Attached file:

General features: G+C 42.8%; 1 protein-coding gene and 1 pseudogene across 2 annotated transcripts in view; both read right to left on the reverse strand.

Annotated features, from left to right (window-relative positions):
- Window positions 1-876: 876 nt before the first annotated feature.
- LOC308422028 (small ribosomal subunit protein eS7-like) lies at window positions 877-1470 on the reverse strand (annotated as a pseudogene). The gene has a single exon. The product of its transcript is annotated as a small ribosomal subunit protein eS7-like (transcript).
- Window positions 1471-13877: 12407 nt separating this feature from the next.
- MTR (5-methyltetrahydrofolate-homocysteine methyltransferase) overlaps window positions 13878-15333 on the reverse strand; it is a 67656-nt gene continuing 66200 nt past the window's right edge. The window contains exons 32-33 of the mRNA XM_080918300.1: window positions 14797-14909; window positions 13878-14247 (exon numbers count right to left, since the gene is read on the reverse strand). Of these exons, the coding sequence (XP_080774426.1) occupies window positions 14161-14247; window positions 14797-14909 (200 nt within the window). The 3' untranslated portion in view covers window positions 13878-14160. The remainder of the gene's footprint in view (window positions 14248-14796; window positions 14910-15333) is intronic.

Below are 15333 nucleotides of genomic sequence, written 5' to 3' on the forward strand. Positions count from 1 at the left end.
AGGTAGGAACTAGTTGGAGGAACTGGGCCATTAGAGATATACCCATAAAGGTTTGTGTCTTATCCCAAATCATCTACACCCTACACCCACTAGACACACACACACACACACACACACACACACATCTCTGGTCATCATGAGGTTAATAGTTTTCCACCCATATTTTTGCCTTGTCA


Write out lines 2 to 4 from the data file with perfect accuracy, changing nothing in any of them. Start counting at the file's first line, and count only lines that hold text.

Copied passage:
Annotated features, from left to right (window-relative positions):
- Window positions 1-876: 876 nt before the first annotated feature.
- LOC308422028 (small ribosomal subunit protein eS7-like) lies at window positions 877-1470 on the reverse strand (annotated as a pseudogene). The gene has a single exon. The product of its transcript is annotated as a small ribosomal subunit protein eS7-like (transcript).